As I write this blog, I am enjoying a break from the heat and humidity in Kentucky; today, it is only 84 degrees, and the relative humidity is at 48%. It almost feels like spring compared to the past several days, which have featured temperatures over 90 degrees and oppressive humidity.
Since the fall of 2017, we’ve been talking a lot about our CRYSTALYX Blueprint nutrition programs. These programs are available in many CRYSTALYX formulas as well as loose minerals and other block forms. The success stories keep coming in, and so far, the results have been very impressive.
Warm weather will arrive soon and with increasing temperatures also come those annoying flies. They are more than simply bothersome; they are expensive! Flies contribute to decreased animal performance, increased risk of disease such as pink eye, and general animal suffering.
CRYSTALYX is the brand you know and has been the original low-moisture block supplement for over 45 years. In that time, the CRYSTALYX brand has evolved greatly and has established itself as a leader in the self-fed supplement industry through both innovation and application.
We have often written about the delivery costs of hand-fed supplements adding greatly to the total cost of a supplement program. Yet, many times those delivery costs do not get figured into the cost of the supplement.
As you read this, our calendars have just turned to autumn, hopefully bringing forth beautiful, clear, sunny days and crisp, cool nights. As with each year in the beef industry, we will see a large influx of spring-born calves in the marketplace — and the related challenge of keeping these calves healthy during the weaning transition period.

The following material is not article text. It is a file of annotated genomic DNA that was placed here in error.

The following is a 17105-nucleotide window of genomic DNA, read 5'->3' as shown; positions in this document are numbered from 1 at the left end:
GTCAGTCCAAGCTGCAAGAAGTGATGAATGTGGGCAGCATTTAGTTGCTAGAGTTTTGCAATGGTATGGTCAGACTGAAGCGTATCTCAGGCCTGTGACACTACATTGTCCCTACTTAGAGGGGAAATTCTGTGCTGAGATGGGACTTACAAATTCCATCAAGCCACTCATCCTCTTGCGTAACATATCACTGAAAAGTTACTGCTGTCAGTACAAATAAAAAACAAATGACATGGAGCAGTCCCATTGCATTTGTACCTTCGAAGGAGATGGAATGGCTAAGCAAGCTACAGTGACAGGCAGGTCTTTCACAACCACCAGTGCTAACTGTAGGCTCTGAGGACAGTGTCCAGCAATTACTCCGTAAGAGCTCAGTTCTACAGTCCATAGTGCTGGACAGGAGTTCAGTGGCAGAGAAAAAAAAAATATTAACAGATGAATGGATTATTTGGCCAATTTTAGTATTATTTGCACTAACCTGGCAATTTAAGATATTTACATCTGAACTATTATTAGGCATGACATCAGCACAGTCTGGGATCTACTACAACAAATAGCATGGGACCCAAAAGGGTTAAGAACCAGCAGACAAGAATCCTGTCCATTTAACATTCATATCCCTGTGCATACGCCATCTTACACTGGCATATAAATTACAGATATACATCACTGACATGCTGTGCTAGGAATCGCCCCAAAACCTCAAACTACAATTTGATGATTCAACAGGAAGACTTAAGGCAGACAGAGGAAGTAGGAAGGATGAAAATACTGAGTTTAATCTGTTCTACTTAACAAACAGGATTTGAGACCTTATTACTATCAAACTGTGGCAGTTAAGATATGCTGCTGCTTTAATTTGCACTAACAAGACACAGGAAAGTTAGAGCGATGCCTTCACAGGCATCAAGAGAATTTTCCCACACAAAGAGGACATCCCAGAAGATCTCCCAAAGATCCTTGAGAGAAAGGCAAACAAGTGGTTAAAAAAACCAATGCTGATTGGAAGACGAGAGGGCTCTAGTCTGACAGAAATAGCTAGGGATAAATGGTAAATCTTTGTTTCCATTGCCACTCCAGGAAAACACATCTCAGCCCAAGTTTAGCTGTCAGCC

In his latest CRYSTALYX® blog, Jon Albro discussed how recent weather patterns in the central U.S. have been quite different than what might normally be anticipated at this time of year. Unexpected and abundant rainfall has been the norm in many parts of the country.
Grazing management is a collective term for managing even grazing in cattle for more efficient utilization of the forage available. Part of the practice of grazing management includes protecting and enhancing riparian areas and watershed to support wildlife and recreational uses of the land.
While some areas of the country are still getting over the long-suffered winter weather conditions, other parts of the U.S. have warmed up to typical mid-spring temperatures. As I write this from my home in Virginia, we are expecting highs in the 80s for most of this week — which means that livestock here and in other parts of the South are already experiencing some form of heat stress.
Taking a dip in the lake, spending more time outdoors with loved ones or enjoying an ice-cold beverage are all part of the joys of summer. But, what may be fun for us may not be so pleasant for our livestock. We have entered the time of year when dairy and beef cattle are feeling the consequences of high temperatures and humidity.